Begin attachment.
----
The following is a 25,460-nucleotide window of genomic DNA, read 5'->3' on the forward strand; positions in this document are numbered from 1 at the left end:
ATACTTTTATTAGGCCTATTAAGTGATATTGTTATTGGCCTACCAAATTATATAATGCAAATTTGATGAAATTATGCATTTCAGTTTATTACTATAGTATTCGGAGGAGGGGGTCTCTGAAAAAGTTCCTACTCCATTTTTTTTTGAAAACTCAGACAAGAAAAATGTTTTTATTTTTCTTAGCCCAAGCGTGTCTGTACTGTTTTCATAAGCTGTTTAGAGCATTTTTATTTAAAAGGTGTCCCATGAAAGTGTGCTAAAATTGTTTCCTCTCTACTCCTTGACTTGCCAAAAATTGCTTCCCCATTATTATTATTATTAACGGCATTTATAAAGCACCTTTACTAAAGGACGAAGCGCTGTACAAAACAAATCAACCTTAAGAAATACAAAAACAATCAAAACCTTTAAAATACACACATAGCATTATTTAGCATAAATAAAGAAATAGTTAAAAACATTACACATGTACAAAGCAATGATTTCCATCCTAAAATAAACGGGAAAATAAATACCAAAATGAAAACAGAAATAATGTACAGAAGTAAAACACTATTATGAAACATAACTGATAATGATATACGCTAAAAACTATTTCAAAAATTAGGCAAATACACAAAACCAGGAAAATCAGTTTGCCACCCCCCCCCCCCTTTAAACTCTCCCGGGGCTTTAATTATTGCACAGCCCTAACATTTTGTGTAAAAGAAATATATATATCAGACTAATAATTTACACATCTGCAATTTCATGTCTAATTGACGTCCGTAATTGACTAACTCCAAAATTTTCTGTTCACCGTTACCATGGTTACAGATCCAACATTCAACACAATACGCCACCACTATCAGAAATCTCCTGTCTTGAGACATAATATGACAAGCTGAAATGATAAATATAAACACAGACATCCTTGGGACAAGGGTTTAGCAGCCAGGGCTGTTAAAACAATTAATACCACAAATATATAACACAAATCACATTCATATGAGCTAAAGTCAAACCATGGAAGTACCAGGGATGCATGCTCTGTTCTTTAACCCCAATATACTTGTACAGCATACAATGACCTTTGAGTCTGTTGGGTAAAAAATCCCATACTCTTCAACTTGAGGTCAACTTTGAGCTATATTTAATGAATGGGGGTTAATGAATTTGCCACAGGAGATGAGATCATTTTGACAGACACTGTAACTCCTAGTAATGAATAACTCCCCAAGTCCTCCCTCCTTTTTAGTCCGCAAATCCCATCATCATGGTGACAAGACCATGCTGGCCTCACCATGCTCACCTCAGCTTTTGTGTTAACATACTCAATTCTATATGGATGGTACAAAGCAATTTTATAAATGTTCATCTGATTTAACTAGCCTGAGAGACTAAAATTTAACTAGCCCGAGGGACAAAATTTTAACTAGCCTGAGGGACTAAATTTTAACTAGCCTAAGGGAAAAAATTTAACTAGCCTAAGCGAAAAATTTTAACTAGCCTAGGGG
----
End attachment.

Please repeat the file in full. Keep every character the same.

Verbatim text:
The following is a 25,460-nucleotide window of genomic DNA, read 5'->3' on the forward strand; positions in this document are numbered from 1 at the left end:
ATACTTTTATTAGGCCTATTAAGTGATATTGTTATTGGCCTACCAAATTATATAATGCAAATTTGATGAAATTATGCATTTCAGTTTATTACTATAGTATTCGGAGGAGGGGGTCTCTGAAAAAGTTCCTACTCCATTTTTTTTTGAAAACTCAGACAAGAAAAATGTTTTTATTTTTCTTAGCCCAAGCGTGTCTGTACTGTTTTCATAAGCTGTTTAGAGCATTTTTATTTAAAAGGTGTCCCATGAAAGTGTGCTAAAATTGTTTCCTCTCTACTCCTTGACTTGCCAAAAATTGCTTCCCCATTATTATTATTATTAACGGCATTTATAAAGCACCTTTACTAAAGGACGAAGCGCTGTACAAAACAAATCAACCTTAAGAAATACAAAAACAATCAAAACCTTTAAAATACACACATAGCATTATTTAGCATAAATAAAGAAATAGTTAAAAACATTACACATGTACAAAGCAATGATTTCCATCCTAAAATAAACGGGAAAATAAATACCAAAATGAAAACAGAAATAATGTACAGAAGTAAAACACTATTATGAAACATAACTGATAATGATATACGCTAAAAACTATTTCAAAAATTAGGCAAATACACAAAACCAGGAAAATCAGTTTGCCACCCCCCCCCCCCTTTAAACTCTCCCGGGGCTTTAATTATTGCACAGCCCTAACATTTTGTGTAAAAGAAATATATATATCAGACTAATAATTTACACATCTGCAATTTCATGTCTAATTGACGTCCGTAATTGACTAACTCCAAAATTTTCTGTTCACCGTTACCATGGTTACAGATCCAACATTCAACACAATACGCCACCACTATCAGAAATCTCCTGTCTTGAGACATAATATGACAAGCTGAAATGATAAATATAAACACAGACATCCTTGGGACAAGGGTTTAGCAGCCAGGGCTGTTAAAACAATTAATACCACAAATATATAACACAAATCACATTCATATGAGCTAAAGTCAAACCATGGAAGTACCAGGGATGCATGCTCTGTTCTTTAACCCCAATATACTTGTACAGCATACAATGACCTTTGAGTCTGTTGGGTAAAAAATCCCATACTCTTCAACTTGAGGTCAACTTTGAGCTATATTTAATGAATGGGGGTTAATGAATTTGCCACAGGAGATGAGATCATTTTGACAGACACTGTAACTCCTAGTAATGAATAACTCCCCAAGTCCTCCCTCCTTTTTAGTCCGCAAATCCCATCATCATGGTGACAAGACCATGCTGGCCTCACCATGCTCACCTCAGCTTTTGTGTTAACATACTCAATTCTATATGGATGGTACAAAGCAATTTTATAAATGTTCATCTGATTTAACTAGCCTGAGAGACTAAAATTTAACTAGCCCGAGGGACAAAATTTTAACTAGCCTGAGGGACTAAATTTTAACTAGCCTAAGGGAAAAAATTTAACTAGCCTAAGCGAAAAATTTTAACTAGCCTAGGGG